Polo Ralph Lauren (NYSE:RL) reaffirmed today that it expects fiscal 2005 earnings will be between $2.32 to $2.45 per share, a healthy 30% to 40% rise from last year. The high-end clothing and home products company attributes the expected earnings jump to high-single-digit revenue growth, improved operating margins, and a reduction in taxes.

Polo appears to be staking its future on re-emphasizing its higher-margin, premium-priced luxury roots. The company has particularly high hopes for its Lauren women's line, which was previously sold under license by Jones Apparel (NYSE:JNY). Polo severed that arrangement in December after Jones failed to meet minimum sales requirements. With Lauren now fully under its control, Polo expects the line will generate sales of $400 million in the coming fiscal year, and margins in the mid-teens. By contrast, the Jones licensing deal contributed just $43 million to Polo's revenue in fiscal 2003.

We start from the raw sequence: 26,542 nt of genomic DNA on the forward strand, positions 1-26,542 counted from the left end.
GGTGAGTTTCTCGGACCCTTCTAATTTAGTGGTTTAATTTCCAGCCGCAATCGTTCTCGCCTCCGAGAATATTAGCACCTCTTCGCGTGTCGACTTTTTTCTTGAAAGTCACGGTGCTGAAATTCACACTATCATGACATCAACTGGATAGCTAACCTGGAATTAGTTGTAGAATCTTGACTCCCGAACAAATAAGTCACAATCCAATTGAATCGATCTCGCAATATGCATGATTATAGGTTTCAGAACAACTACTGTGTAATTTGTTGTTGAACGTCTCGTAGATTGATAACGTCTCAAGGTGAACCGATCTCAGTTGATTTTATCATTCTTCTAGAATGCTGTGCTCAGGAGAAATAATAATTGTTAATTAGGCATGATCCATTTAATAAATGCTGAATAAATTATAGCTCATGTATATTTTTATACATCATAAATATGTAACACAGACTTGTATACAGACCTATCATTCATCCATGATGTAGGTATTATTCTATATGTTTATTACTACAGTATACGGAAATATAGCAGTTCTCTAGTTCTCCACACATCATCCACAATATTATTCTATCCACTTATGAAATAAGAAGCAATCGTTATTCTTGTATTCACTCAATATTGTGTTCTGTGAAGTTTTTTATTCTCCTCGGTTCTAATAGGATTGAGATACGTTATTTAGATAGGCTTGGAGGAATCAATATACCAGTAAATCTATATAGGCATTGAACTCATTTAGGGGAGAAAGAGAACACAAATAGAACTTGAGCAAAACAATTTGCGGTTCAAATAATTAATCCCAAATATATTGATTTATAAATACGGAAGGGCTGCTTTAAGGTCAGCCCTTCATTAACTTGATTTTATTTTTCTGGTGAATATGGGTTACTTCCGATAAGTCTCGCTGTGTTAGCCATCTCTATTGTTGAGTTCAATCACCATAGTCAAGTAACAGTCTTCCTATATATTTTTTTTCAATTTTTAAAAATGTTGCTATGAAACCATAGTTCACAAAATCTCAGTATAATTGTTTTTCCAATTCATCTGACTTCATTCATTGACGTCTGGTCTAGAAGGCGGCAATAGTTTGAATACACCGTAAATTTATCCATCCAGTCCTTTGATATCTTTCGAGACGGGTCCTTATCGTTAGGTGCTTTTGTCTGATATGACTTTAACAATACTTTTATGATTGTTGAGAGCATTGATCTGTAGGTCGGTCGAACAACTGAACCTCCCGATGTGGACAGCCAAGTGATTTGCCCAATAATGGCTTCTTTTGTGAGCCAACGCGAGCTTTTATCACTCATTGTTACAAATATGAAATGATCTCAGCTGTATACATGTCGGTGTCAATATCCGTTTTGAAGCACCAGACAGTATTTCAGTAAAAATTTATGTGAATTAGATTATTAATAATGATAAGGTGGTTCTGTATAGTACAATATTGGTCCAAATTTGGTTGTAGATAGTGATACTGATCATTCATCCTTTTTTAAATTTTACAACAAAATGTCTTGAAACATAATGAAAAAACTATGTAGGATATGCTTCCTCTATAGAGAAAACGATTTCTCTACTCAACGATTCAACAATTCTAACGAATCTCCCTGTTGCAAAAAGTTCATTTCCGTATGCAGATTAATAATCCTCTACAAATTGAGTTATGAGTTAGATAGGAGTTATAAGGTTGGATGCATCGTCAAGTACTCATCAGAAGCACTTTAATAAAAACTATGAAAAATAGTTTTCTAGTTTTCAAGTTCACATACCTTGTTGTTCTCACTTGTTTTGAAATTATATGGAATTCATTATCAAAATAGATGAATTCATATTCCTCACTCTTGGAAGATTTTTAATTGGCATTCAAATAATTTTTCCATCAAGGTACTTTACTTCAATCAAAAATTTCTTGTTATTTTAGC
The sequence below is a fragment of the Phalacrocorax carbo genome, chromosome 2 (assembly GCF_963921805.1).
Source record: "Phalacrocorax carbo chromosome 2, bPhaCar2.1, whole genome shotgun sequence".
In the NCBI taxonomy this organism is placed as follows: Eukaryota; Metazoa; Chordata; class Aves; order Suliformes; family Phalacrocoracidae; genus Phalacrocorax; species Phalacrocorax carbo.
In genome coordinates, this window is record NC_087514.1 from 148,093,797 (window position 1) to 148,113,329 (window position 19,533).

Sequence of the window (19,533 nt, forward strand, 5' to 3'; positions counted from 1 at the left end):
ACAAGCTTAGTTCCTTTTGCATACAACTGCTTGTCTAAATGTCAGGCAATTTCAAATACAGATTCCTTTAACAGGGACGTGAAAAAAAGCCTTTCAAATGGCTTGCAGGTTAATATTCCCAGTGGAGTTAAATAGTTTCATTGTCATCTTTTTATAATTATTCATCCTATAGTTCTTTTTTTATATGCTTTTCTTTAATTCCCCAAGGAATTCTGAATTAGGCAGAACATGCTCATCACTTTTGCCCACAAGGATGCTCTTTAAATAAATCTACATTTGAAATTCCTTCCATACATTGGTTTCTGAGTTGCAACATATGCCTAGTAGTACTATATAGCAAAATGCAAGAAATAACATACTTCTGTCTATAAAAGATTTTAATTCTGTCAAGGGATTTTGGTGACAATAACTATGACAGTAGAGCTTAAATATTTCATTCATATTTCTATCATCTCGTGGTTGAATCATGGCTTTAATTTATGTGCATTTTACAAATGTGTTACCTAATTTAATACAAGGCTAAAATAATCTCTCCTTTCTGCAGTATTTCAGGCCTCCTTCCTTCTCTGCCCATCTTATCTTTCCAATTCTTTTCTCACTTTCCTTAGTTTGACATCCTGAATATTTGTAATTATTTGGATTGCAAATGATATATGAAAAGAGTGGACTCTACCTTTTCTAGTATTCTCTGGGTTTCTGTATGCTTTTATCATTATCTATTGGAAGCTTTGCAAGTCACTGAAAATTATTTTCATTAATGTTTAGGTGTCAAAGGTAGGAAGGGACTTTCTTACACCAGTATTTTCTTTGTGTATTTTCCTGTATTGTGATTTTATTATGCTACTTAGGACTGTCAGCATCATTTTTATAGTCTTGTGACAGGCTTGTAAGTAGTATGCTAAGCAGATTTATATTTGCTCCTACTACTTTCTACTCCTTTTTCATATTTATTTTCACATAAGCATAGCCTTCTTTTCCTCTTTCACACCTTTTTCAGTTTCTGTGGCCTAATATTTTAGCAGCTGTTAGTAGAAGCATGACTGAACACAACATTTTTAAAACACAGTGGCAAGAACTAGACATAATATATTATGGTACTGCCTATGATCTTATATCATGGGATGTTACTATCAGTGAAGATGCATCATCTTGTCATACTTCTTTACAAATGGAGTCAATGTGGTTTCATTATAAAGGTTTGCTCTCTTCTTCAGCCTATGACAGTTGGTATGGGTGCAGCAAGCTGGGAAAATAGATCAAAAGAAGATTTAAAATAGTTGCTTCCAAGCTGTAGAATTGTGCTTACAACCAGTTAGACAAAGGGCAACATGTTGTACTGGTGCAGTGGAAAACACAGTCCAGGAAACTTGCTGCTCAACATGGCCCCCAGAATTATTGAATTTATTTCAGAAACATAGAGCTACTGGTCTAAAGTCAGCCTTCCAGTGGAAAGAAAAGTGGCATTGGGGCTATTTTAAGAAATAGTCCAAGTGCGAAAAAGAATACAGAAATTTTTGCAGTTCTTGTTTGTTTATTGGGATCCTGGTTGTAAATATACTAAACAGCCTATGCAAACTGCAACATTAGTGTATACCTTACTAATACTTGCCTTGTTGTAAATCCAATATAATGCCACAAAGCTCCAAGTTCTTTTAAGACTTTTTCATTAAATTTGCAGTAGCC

Bargain hunters beware, because Polo is also making more of an effort to force consumers to pay full price for its wares. The firm curtailed off-price sales in its men's wholesale area last quarter, which reduced revenue in that business line by 18%. Despite the pain this entails, Polo intends to continue to cut such sales, until the off-price area represents a "minimal" part of its business.

In keeping with its higher pricing strategy, the clothier will build out its high-end retail stores. Polo's store mix is currently weighted toward bargain outlets, which make up 139 of a total 265 locations. In fiscal 2005, Polo will bulk up the full-priced area, adding 18 new sites, while outlet expansion will be "very limited."

The company's focus on high prices makes sense based on the latest comparable-store sales performance. In its most recent quarter, Polo's comps growth was a respectable 8.8%. However, that increase was thanks in large part to sales jumps in the teens and low-20s at conventional stores, versus low-single-digit rises at outlets.

Polo's plan to take advantage of consumers' increased willingness to pony up for its pricey products looks like it could pay off. The real test for Polo will be meeting its goals for the Lauren line. If it can follow through, Polo shares could be in for jump.

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Fool contributor Brian Gorman does not own shares of any companies mentioned here.